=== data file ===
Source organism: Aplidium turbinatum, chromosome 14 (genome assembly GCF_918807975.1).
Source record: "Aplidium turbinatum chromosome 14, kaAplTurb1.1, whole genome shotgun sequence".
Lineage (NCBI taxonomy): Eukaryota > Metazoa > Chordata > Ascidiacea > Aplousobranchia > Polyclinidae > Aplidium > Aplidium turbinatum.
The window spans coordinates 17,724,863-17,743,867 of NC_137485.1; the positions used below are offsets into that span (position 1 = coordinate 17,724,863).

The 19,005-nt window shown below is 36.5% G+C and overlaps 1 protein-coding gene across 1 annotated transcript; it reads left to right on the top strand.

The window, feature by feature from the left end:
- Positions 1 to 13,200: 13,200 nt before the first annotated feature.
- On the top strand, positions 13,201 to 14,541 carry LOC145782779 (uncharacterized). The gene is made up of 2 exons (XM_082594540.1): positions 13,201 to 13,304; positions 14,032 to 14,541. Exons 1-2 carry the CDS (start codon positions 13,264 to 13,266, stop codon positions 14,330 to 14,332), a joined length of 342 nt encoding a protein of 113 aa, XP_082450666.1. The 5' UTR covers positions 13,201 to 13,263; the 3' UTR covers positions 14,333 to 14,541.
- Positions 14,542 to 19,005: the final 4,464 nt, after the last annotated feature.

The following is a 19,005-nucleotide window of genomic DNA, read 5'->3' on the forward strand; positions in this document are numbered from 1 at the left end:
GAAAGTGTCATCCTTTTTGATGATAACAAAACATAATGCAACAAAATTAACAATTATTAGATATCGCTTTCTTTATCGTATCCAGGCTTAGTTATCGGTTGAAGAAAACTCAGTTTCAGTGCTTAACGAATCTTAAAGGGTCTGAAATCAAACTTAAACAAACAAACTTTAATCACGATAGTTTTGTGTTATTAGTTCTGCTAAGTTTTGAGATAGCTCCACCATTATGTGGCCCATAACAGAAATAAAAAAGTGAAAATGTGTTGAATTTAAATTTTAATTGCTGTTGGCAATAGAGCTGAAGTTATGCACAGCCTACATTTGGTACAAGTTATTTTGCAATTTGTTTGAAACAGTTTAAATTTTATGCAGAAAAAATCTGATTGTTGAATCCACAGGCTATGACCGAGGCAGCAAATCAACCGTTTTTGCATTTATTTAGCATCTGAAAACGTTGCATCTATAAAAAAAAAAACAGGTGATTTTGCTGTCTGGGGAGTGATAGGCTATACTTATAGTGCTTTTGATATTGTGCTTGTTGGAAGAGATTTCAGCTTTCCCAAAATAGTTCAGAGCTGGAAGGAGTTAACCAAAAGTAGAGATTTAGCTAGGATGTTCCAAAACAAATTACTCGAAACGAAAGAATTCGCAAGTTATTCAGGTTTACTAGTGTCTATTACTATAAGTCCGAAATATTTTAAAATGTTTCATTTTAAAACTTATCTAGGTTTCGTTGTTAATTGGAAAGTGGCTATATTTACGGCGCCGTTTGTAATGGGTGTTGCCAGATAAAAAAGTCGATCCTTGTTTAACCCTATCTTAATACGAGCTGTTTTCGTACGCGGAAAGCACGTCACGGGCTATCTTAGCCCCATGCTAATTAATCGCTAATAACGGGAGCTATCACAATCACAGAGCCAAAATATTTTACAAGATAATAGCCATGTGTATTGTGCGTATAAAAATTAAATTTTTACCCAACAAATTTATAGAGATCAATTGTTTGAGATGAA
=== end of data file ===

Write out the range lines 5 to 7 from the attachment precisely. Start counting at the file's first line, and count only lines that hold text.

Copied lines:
The 19,005-nt window shown below is 36.5% G+C and overlaps 1 protein-coding gene across 1 annotated transcript; it reads left to right on the top strand.

The window, feature by feature from the left end:
- Positions 1 to 13,200: 13,200 nt before the first annotated feature.